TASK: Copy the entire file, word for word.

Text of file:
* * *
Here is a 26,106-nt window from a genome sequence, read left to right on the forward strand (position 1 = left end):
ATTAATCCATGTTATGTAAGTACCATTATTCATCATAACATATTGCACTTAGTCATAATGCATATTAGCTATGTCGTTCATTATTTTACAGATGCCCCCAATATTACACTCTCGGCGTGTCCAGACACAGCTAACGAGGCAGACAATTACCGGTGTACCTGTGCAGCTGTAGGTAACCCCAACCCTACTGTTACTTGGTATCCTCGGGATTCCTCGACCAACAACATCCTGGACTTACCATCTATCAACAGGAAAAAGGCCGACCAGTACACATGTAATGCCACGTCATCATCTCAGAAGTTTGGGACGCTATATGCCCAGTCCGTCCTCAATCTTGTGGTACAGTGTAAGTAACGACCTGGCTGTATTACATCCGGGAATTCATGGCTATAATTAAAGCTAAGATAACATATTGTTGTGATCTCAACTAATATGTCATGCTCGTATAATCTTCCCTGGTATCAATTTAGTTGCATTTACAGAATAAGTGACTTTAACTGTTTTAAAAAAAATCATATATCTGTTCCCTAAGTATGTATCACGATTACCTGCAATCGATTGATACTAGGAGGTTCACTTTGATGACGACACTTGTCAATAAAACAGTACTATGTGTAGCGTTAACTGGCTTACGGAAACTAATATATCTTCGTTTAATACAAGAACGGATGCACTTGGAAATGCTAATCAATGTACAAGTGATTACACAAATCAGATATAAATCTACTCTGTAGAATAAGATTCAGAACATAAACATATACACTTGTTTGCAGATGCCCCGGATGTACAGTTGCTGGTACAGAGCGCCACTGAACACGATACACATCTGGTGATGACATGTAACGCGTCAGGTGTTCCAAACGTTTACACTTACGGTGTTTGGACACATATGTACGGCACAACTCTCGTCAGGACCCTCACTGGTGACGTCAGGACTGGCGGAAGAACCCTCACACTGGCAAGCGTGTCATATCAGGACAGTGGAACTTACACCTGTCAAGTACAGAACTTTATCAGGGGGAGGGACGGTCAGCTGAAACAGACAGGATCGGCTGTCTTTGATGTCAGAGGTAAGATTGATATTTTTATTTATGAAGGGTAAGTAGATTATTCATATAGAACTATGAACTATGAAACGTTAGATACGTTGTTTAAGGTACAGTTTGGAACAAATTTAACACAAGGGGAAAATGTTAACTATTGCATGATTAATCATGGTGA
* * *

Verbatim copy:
Here is a 26,106-nt window from a genome sequence, read left to right on the forward strand (position 1 = left end):
ATTAATCCATGTTATGTAAGTACCATTATTCATCATAACATATTGCACTTAGTCATAATGCATATTAGCTATGTCGTTCATTATTTTACAGATGCCCCCAATATTACACTCTCGGCGTGTCCAGACACAGCTAACGAGGCAGACAATTACCGGTGTACCTGTGCAGCTGTAGGTAACCCCAACCCTACTGTTACTTGGTATCCTCGGGATTCCTCGACCAACAACATCCTGGACTTACCATCTATCAACAGGAAAAAGGCCGACCAGTACACATGTAATGCCACGTCATCATCTCAGAAGTTTGGGACGCTATATGCCCAGTCCGTCCTCAATCTTGTGGTACAGTGTAAGTAACGACCTGGCTGTATTACATCCGGGAATTCATGGCTATAATTAAAGCTAAGATAACATATTGTTGTGATCTCAACTAATATGTCATGCTCGTATAATCTTCCCTGGTATCAATTTAGTTGCATTTACAGAATAAGTGACTTTAACTGTTTTAAAAAAAATCATATATCTGTTCCCTAAGTATGTATCACGATTACCTGCAATCGATTGATACTAGGAGGTTCACTTTGATGACGACACTTGTCAATAAAACAGTACTATGTGTAGCGTTAACTGGCTTACGGAAACTAATATATCTTCGTTTAATACAAGAACGGATGCACTTGGAAATGCTAATCAATGTACAAGTGATTACACAAATCAGATATAAATCTACTCTGTAGAATAAGATTCAGAACATAAACATATACACTTGTTTGCAGATGCCCCGGATGTACAGTTGCTGGTACAGAGCGCCACTGAACACGATACACATCTGGTGATGACATGTAACGCGTCAGGTGTTCCAAACGTTTACACTTACGGTGTTTGGACACATATGTACGGCACAACTCTCGTCAGGACCCTCACTGGTGACGTCAGGACTGGCGGAAGAACCCTCACACTGGCAAGCGTGTCATATCAGGACAGTGGAACTTACACCTGTCAAGTACAGAACTTTATCAGGGGGAGGGACGGTCAGCTGAAACAGACAGGATCGGCTGTCTTTGATGTCAGAGGTAAGATTGATATTTTTATTTATGAAGGGTAAGTAGATTATTCATATAGAACTATGAACTATGAAACGTTAGATACGTTGTTTAAGGTACAGTTTGGAACAAATTTAACACAAGGGGAAAATGTTAACTATTGCATGATTAATCATGGTGA